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Psychological distress after employment transitions: the role of subjective financial position as a mediator
  1. Claudia Thomas1,
  2. Michaela Benzeval1,
  3. Stephen Stansfeld2
  1. 1Department of Geography, Queen Mary University of London, London, UK
  2. 2Centre for Psychiatry, Wolfson Institute of Preventive Medicine, Queen Mary University of London, London, UK
  1. Correspondence to:
 Dr C Thomas
 Institute of Child Health, Centre for Paediatric Epidemiology and Biostatistics, 30 Guilford Street, London WC1N 1EH, UK; c.thomas{at}ich.ucl.ac.uk

Abstract

Objective: To explore the extent to which the mental health effects of transitions into unemployment, or other forms of non-employment, and vice versa, are mediated by financial changes.

Methods: Longitudinal analysis of the British Household Panel Survey from 1991 to 2000. There were 89 264 person-years of observation from 14 686 individuals aged ⩾16 years. Main outcome measure was psychological distress measured by the 12-item General Health Questionnaire.

Results: Transitions to unemployment were associated with increased risk of psychological distress for men (adjusted odds ratio (OR) 3.15 (95% confidence interval (CI) 2.50 to 3.98)) and for women (OR 2.60 (95% CI 1.97 to 3.43)). Women who left work to look after the family were also more likely to experience psychological distress (OR 1.72 (95% CI 1.45 to 2.05)). A reduced risk of psychological distress was seen for transitions from unemployment to paid employment for men (OR 0.52 (95% CI 0.41 to 0.68)) and for women (OR 0.68 (95% CI 0.69 to 1.40)). Financial difficulty partially mediated these relationships: men who became unemployed and were worse off financially were more likely to experience psychological distress (OR 4.19 (95% CI 3.20 to 5.50)) than men who were not (OR 1.48 (95% CI 0.95 to 2.33)). Conversely, the beneficial health effect for people who left unemployment and became employed was confined to those who were better off financially (OR 0.34 (0.25 to 0.48) for men).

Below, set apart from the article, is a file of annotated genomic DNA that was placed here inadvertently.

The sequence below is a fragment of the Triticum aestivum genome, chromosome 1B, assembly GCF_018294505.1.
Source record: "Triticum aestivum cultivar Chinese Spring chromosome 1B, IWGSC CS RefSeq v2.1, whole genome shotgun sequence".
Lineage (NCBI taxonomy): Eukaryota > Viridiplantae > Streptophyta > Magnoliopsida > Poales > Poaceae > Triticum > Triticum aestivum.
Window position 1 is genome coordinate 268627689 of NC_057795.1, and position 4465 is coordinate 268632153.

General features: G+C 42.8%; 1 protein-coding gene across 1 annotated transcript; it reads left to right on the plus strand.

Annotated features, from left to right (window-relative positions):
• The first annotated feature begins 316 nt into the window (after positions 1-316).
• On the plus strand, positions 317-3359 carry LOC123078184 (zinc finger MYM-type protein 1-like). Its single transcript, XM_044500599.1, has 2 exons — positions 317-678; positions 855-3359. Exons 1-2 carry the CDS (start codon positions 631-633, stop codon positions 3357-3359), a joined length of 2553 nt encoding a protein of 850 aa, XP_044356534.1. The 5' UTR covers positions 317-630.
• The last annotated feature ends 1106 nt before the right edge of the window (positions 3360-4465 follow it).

Conclusions: Changes in employment status have both direct and indirect effects, through changes in financial circumstances, on subsequent psychological distress. The results support the view that the direction of causation runs from employment transitions to financial difficulties and psychological distress.

  • BHPS, British Household Panel Survey
  • GHQ-12, 12-item General Health Questionnaire

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Footnotes

  • Funding: This project was funded by the Medical Research Council Health Services and Public Health Research Board’s Health of the Public Programme (strategic project number 51878).

  • Competing interests: None.

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